What Samsung's Galaxy Note Edge Reveals About The Company's Future Strategies
In a market saturated by similar looking smartphones sporting similar specs, Samsung's Galaxy Note Edge has broken the mold with an elegant 5.6-inch curved AMOLED screen which flows off the right side of the device. While it's debatable whether the "edge" is just a gimmick, Samsung has noted that it can be used for special widgets and tickers.
The Note Edge -- which is powered by a 2.7 GHz quad-core Snapdragon 805 processor and 3GB of RAM -- is equipped with a 16-megapixel rear-facing camera, a 3.7-megapixel front-facing one, a beefy 3,000 mAh battery, and can be used with the S Pen stylus. Samsung hasn't announced the official launch prices yet, but U.K. retailer Clove Technology recently listed the Edge at £650 ($1,055) with VAT (value added tax) included -- making it slightly more expensive than the iPhone 6 Plus, which costs £619 ($1,005) with VAT included in the U.K. Using those prices as a rough guide, the Edge should cost around $900 unlocked in the U.S.
However, there's a lot of confusion regarding this sleek device's global availability. Although Samsung and U.S. carriers previously stated that the Edge will launch globally in the fourth quarter, a conflicting report from ZDNet Korea claims that it will only be available as a limited release device in South Korea.
Despite this uncertainty about the Edge's future, the bold device reveals a lot about Samsung's future, and how its business no longer simply follows in Apple's footsteps.
Throwing darts at every promising new market
Samsung is still the largest smartphone maker in the world, with a 25.2% market share compared to Apple's 11.9%, according to IDC's second quarter numbers.
But a year ago, Samsung controlled 32.3% of the market, compared to Apple's 13%. Samsung lost market share to cheaper Chinese competitors like Xiaomi, which launched high-end handsets for mid-range prices by spending nearly nothing on marketing. That competitive pressure crushed Samsung's earnings last quarter, when its mobile division posted a 30% year-over-year decline in operating profit.
Faced with a declining market share and narrowing margins, Samsung is unleashing a wave of zany devices which basically toss darts at every kind of newly hyped technology.
With the Edge and new TVs, Samsung is testing demand for curved displays, which some industry watchers have criticized as a marketing gimmick. With the Gear VR and Gear Blink, Samsung is laying an early claim to the virtual and augmented reality markets. Over the past year, Samsung has launched a blitz on the wearables market with six smartwatches and a modular reference design, Simband, for third-party developers to create their own devices.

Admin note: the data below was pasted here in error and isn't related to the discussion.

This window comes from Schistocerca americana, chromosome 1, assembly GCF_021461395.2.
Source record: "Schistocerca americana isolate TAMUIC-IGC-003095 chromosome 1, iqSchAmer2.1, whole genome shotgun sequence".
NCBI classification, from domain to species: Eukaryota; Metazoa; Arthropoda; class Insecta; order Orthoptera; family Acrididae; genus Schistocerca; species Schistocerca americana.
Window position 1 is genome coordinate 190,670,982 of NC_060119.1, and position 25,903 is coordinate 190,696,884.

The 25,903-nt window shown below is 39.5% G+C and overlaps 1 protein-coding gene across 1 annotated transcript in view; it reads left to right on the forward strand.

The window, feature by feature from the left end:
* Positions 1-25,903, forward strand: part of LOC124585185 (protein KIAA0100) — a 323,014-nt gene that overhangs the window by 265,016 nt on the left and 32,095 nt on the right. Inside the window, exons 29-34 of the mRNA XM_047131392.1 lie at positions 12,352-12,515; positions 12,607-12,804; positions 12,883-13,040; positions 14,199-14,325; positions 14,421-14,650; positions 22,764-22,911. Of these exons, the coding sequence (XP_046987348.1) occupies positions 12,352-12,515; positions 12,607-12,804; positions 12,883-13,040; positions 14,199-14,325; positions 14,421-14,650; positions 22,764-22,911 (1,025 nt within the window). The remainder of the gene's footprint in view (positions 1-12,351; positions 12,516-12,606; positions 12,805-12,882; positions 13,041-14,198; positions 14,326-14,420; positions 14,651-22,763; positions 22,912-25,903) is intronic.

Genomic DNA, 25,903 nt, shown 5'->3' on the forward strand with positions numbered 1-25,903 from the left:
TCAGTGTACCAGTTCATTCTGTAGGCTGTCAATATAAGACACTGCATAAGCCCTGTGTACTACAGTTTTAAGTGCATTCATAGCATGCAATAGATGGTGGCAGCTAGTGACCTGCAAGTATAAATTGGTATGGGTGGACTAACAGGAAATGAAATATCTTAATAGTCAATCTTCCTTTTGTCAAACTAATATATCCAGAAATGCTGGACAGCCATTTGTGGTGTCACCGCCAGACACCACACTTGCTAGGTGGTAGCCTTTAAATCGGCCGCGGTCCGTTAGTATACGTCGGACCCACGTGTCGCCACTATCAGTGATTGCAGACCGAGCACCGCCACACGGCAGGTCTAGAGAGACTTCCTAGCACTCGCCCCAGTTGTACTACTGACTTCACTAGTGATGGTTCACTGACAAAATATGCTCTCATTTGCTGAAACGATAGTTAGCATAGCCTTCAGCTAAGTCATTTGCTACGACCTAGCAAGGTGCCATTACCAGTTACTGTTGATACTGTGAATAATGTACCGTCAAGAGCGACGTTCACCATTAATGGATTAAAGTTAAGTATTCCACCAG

Yet there is a method to this madness -- each of these markets has the growth potential to justify product launches. Transparency Market Research claims that the curved TV market will grow from $140 million in 2013 to $8.4 billion by 2019. EON Reality believes that the augmented and virtual reality markets, which are worth nearly nothing today, will respectively be worth $660 million and $407.5 million by 2018. ON World believes that global smartwatch shipments will rise from 4 million in 2013 to a whopping 330 million by 2018.
Some of these market projections might not come true, but Samsung clearly doesn't plan to miss a major technological shift, as Nokia, Motorola, Microsoft, and BlackBerry did when the iPhone launched seven years ago.
The crazy ones and the predictable ones
Under Steve Jobs, Apple launched its famous "Think Different" campaign, which stated, "Here's to the crazy ones -- the misfits, the rebels, the troublemakers, the round pegs in the square holes." Yet today, Samsung seems a lot crazier than Apple.
Under Tim Cook, Apple has become one of the "predictable ones." The company introduced the iPad Mini, iPhone 6 Plus, iPhone 5c, and Apple Watch to appease market demands for a smaller tablet, a phablet, a "cheaper" iPhone, and a smartwatch. Products were no longer launched to disrupt the market -- they were launched to follow it.
One could argue that Samsung isn't really disrupting the market with new products either, and that it's just grasping at straws to stay relevant. It might also be unfair to criticize Cook for sticking with what works -- 10 million iPhones sold in three days clearly means that Apple doesn't need to sell VR headsets or curved phones anytime soon. However, it's hard not to admire Samsung's bold, crazy bets to diversify its business away from traditional smartphone sales.
A Foolish final word
The Samsung Galaxy Note Edge might simply fade away as another failed form factor, or it might encourage other smartphone makers to experiment with similar designs. But either way, it's arguably more creative and original than anything Apple has unveiled recently, and strongly hints at more unique designs from the company in the near future.
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The article What Samsung's Galaxy Note Edge Reveals About The Company's Future Strategies originally appeared on Fool.com.Leo Sun owns shares of Apple. The Motley Fool recommends Apple. The Motley Fool owns shares of Apple. Try any of our Foolish newsletter services free for 30 days. We Fools may not all hold the same opinions, but we all believe that considering a diverse range of insights makes us better investors. The Motley Fool has a disclosure policy.
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